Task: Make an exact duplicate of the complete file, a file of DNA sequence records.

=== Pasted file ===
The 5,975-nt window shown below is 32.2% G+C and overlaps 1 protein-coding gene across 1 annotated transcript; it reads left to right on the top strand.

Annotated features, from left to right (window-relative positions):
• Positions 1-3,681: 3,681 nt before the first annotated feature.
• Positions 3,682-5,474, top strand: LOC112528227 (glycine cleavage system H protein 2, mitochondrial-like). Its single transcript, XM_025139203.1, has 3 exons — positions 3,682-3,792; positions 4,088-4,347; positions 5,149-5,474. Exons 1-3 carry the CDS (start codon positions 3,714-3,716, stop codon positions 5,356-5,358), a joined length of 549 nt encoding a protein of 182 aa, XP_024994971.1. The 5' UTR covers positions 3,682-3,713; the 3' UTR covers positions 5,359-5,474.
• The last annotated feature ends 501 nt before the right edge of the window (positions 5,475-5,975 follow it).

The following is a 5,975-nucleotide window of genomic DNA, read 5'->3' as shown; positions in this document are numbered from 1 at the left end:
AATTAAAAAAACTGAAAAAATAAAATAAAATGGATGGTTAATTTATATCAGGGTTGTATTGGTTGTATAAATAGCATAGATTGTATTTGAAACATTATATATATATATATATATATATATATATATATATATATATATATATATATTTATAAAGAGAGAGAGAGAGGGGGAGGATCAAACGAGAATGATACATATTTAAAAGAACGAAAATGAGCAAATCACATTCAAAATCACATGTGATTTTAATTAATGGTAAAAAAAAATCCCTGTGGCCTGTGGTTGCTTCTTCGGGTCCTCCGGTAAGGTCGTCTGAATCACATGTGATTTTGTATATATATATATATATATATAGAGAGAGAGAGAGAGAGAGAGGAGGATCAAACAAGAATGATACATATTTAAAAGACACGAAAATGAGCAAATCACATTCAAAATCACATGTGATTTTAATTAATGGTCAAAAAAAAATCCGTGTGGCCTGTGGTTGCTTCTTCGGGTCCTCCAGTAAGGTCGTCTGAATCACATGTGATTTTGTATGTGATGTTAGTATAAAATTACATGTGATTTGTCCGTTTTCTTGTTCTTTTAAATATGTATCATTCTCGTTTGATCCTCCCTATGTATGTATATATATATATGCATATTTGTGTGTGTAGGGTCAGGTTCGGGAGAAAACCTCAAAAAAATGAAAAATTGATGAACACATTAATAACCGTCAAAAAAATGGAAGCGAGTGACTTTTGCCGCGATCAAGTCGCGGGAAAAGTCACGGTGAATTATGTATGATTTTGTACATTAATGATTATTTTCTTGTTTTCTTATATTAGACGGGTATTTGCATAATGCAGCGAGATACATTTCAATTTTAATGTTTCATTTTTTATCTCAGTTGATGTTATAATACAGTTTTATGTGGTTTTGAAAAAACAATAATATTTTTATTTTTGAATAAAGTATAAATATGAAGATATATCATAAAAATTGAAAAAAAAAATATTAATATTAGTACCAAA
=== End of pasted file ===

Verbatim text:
The 5,975-nt window shown below is 32.2% G+C and overlaps 1 protein-coding gene across 1 annotated transcript; it reads left to right on the top strand.

Annotated features, from left to right (window-relative positions):
• Positions 1-3,681: 3,681 nt before the first annotated feature.
• Positions 3,682-5,474, top strand: LOC112528227 (glycine cleavage system H protein 2, mitochondrial-like). Its single transcript, XM_025139203.1, has 3 exons — positions 3,682-3,792; positions 4,088-4,347; positions 5,149-5,474. Exons 1-3 carry the CDS (start codon positions 3,714-3,716, stop codon positions 5,356-5,358), a joined length of 549 nt encoding a protein of 182 aa, XP_024994971.1. The 5' UTR covers positions 3,682-3,713; the 3' UTR covers positions 5,359-5,474.
• The last annotated feature ends 501 nt before the right edge of the window (positions 5,475-5,975 follow it).

The following is a 5,975-nucleotide window of genomic DNA, read 5'->3' as shown; positions in this document are numbered from 1 at the left end:
AATTAAAAAAACTGAAAAAATAAAATAAAATGGATGGTTAATTTATATCAGGGTTGTATTGGTTGTATAAATAGCATAGATTGTATTTGAAACATTATATATATATATATATATATATATATATATATATATATATATATATATATTTATAAAGAGAGAGAGAGAGGGGGAGGATCAAACGAGAATGATACATATTTAAAAGAACGAAAATGAGCAAATCACATTCAAAATCACATGTGATTTTAATTAATGGTAAAAAAAAATCCCTGTGGCCTGTGGTTGCTTCTTCGGGTCCTCCGGTAAGGTCGTCTGAATCACATGTGATTTTGTATATATATATATATATATATAGAGAGAGAGAGAGAGAGAGAGGAGGATCAAACAAGAATGATACATATTTAAAAGACACGAAAATGAGCAAATCACATTCAAAATCACATGTGATTTTAATTAATGGTCAAAAAAAAATCCGTGTGGCCTGTGGTTGCTTCTTCGGGTCCTCCAGTAAGGTCGTCTGAATCACATGTGATTTTGTATGTGATGTTAGTATAAAATTACATGTGATTTGTCCGTTTTCTTGTTCTTTTAAATATGTATCATTCTCGTTTGATCCTCCCTATGTATGTATATATATATATGCATATTTGTGTGTGTAGGGTCAGGTTCGGGAGAAAACCTCAAAAAAATGAAAAATTGATGAACACATTAATAACCGTCAAAAAAATGGAAGCGAGTGACTTTTGCCGCGATCAAGTCGCGGGAAAAGTCACGGTGAATTATGTATGATTTTGTACATTAATGATTATTTTCTTGTTTTCTTATATTAGACGGGTATTTGCATAATGCAGCGAGATACATTTCAATTTTAATGTTTCATTTTTTATCTCAGTTGATGTTATAATACAGTTTTATGTGGTTTTGAAAAAACAATAATATTTTTATTTTTGAATAAAGTATAAATATGAAGATATATCATAAAAATTGAAAAAAAAAATATTAATATTAGTACCAAA